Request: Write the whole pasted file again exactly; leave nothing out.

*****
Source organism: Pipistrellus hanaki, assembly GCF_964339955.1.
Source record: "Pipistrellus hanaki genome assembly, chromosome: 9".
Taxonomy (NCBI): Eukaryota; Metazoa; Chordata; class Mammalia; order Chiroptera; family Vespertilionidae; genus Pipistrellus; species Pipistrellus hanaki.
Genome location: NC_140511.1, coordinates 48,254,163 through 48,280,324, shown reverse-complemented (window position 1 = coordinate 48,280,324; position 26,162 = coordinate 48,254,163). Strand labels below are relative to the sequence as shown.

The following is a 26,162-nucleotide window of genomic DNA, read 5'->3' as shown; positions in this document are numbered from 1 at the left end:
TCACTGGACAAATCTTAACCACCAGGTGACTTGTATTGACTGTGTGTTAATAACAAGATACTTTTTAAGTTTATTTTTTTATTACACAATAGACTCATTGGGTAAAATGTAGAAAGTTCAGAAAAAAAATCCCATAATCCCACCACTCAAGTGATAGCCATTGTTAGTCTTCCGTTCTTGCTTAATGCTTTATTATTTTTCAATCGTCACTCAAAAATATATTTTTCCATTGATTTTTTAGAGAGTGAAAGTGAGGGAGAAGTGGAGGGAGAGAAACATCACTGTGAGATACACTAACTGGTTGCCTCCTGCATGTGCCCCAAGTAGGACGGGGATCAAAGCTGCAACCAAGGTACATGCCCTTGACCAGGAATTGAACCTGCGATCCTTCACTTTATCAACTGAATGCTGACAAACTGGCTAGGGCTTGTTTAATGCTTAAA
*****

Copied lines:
Source organism: Pipistrellus hanaki, assembly GCF_964339955.1.
Source record: "Pipistrellus hanaki genome assembly, chromosome: 9".
Taxonomy (NCBI): Eukaryota; Metazoa; Chordata; class Mammalia; order Chiroptera; family Vespertilionidae; genus Pipistrellus; species Pipistrellus hanaki.
Genome location: NC_140511.1, coordinates 48,254,163 through 48,280,324, shown reverse-complemented (window position 1 = coordinate 48,280,324; position 26,162 = coordinate 48,254,163). Strand labels below are relative to the sequence as shown.

The following is a 26,162-nucleotide window of genomic DNA, read 5'->3' as shown; positions in this document are numbered from 1 at the left end:
TCACTGGACAAATCTTAACCACCAGGTGACTTGTATTGACTGTGTGTTAATAACAAGATACTTTTTAAGTTTATTTTTTTATTACACAATAGACTCATTGGGTAAAATGTAGAAAGTTCAGAAAAAAAATCCCATAATCCCACCACTCAAGTGATAGCCATTGTTAGTCTTCCGTTCTTGCTTAATGCTTTATTATTTTTCAATCGTCACTCAAAAATATATTTTTCCATTGATTTTTTAGAGAGTGAAAGTGAGGGAGAAGTGGAGGGAGAGAAACATCACTGTGAGATACACTAACTGGTTGCCTCCTGCATGTGCCCCAAGTAGGACGGGGATCAAAGCTGCAACCAAGGTACATGCCCTTGACCAGGAATTGAACCTGCGATCCTTCACTTTATCAACTGAATGCTGACAAACTGGCTAGGGCTTGTTTAATGCTTAAA